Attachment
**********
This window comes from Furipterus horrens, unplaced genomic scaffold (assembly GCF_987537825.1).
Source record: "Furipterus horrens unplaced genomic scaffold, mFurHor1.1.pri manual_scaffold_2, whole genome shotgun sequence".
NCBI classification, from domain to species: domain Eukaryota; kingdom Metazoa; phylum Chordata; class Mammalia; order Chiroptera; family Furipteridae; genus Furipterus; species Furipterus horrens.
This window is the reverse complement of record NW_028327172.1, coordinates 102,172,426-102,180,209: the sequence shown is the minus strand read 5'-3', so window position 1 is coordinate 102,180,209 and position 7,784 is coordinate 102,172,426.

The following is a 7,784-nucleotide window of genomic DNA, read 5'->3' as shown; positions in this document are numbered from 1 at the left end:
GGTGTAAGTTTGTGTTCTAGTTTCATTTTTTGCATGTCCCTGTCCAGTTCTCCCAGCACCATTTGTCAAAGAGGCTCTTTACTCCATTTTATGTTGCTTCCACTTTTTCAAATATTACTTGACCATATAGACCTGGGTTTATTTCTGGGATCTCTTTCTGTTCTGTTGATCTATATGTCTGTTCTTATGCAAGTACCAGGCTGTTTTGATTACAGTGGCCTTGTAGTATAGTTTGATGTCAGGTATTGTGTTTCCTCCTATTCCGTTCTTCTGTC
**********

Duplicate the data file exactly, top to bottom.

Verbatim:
This window comes from Furipterus horrens, unplaced genomic scaffold (assembly GCF_987537825.1).
Source record: "Furipterus horrens unplaced genomic scaffold, mFurHor1.1.pri manual_scaffold_2, whole genome shotgun sequence".
NCBI classification, from domain to species: domain Eukaryota; kingdom Metazoa; phylum Chordata; class Mammalia; order Chiroptera; family Furipteridae; genus Furipterus; species Furipterus horrens.
This window is the reverse complement of record NW_028327172.1, coordinates 102,172,426-102,180,209: the sequence shown is the minus strand read 5'-3', so window position 1 is coordinate 102,180,209 and position 7,784 is coordinate 102,172,426.

The following is a 7,784-nucleotide window of genomic DNA, read 5'->3' as shown; positions in this document are numbered from 1 at the left end:
GGTGTAAGTTTGTGTTCTAGTTTCATTTTTTGCATGTCCCTGTCCAGTTCTCCCAGCACCATTTGTCAAAGAGGCTCTTTACTCCATTTTATGTTGCTTCCACTTTTTCAAATATTACTTGACCATATAGACCTGGGTTTATTTCTGGGATCTCTTTCTGTTCTGTTGATCTATATGTCTGTTCTTATGCAAGTACCAGGCTGTTTTGATTACAGTGGCCTTGTAGTATAGTTTGATGTCAGGTATTGTGTTTCCTCCTATTCCGTTCTTCTGTC